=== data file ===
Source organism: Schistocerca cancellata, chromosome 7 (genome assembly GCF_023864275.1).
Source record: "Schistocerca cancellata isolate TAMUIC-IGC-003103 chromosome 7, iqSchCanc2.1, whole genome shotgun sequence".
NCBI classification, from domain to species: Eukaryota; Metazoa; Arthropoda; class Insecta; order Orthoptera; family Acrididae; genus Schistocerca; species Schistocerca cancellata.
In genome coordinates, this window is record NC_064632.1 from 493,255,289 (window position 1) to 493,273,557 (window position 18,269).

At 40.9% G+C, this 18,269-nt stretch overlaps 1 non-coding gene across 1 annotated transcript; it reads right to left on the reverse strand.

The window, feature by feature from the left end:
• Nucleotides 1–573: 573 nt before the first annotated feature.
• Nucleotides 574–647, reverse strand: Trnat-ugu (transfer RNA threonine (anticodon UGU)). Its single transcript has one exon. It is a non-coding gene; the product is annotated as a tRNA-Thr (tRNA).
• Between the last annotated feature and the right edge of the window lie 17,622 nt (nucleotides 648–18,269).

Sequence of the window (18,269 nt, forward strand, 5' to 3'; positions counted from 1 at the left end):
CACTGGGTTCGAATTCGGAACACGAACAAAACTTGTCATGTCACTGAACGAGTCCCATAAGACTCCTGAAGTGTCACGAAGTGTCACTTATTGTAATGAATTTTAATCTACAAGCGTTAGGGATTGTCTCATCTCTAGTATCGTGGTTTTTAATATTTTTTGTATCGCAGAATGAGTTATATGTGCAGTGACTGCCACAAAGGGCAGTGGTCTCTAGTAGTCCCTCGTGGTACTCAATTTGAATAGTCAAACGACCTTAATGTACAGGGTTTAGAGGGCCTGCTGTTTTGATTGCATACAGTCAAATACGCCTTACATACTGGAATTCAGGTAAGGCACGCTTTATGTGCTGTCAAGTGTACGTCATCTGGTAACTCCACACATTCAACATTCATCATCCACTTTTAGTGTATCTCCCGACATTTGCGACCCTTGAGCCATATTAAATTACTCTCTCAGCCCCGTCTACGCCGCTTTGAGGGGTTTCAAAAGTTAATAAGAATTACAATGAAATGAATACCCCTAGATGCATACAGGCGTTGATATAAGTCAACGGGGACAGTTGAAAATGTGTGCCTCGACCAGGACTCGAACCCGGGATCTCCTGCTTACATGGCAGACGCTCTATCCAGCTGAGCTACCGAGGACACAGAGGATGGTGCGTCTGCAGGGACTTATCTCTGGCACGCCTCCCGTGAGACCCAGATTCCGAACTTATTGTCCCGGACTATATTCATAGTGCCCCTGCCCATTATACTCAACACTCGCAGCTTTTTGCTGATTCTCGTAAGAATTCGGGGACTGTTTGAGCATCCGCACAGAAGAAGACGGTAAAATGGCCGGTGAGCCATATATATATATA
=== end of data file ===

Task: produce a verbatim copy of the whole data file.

Source organism: Schistocerca cancellata, chromosome 7 (genome assembly GCF_023864275.1).
Source record: "Schistocerca cancellata isolate TAMUIC-IGC-003103 chromosome 7, iqSchCanc2.1, whole genome shotgun sequence".
NCBI classification, from domain to species: Eukaryota; Metazoa; Arthropoda; class Insecta; order Orthoptera; family Acrididae; genus Schistocerca; species Schistocerca cancellata.
In genome coordinates, this window is record NC_064632.1 from 493,255,289 (window position 1) to 493,273,557 (window position 18,269).

At 40.9% G+C, this 18,269-nt stretch overlaps 1 non-coding gene across 1 annotated transcript; it reads right to left on the reverse strand.

The window, feature by feature from the left end:
• Nucleotides 1–573: 573 nt before the first annotated feature.
• Nucleotides 574–647, reverse strand: Trnat-ugu (transfer RNA threonine (anticodon UGU)). Its single transcript has one exon. It is a non-coding gene; the product is annotated as a tRNA-Thr (tRNA).
• Between the last annotated feature and the right edge of the window lie 17,622 nt (nucleotides 648–18,269).

Sequence of the window (18,269 nt, forward strand, 5' to 3'; positions counted from 1 at the left end):
CACTGGGTTCGAATTCGGAACACGAACAAAACTTGTCATGTCACTGAACGAGTCCCATAAGACTCCTGAAGTGTCACGAAGTGTCACTTATTGTAATGAATTTTAATCTACAAGCGTTAGGGATTGTCTCATCTCTAGTATCGTGGTTTTTAATATTTTTTGTATCGCAGAATGAGTTATATGTGCAGTGACTGCCACAAAGGGCAGTGGTCTCTAGTAGTCCCTCGTGGTACTCAATTTGAATAGTCAAACGACCTTAATGTACAGGGTTTAGAGGGCCTGCTGTTTTGATTGCATACAGTCAAATACGCCTTACATACTGGAATTCAGGTAAGGCACGCTTTATGTGCTGTCAAGTGTACGTCATCTGGTAACTCCACACATTCAACATTCATCATCCACTTTTAGTGTATCTCCCGACATTTGCGACCCTTGAGCCATATTAAATTACTCTCTCAGCCCCGTCTACGCCGCTTTGAGGGGTTTCAAAAGTTAATAAGAATTACAATGAAATGAATACCCCTAGATGCATACAGGCGTTGATATAAGTCAACGGGGACAGTTGAAAATGTGTGCCTCGACCAGGACTCGAACCCGGGATCTCCTGCTTACATGGCAGACGCTCTATCCAGCTGAGCTACCGAGGACACAGAGGATGGTGCGTCTGCAGGGACTTATCTCTGGCACGCCTCCCGTGAGACCCAGATTCCGAACTTATTGTCCCGGACTATATTCATAGTGCCCCTGCCCATTATACTCAACACTCGCAGCTTTTTGCTGATTCTCGTAAGAATTCGGGGACTGTTTGAGCATCCGCACAGAAGAAGACGGTAAAATGGCCGGTGAGCCATATATATATATA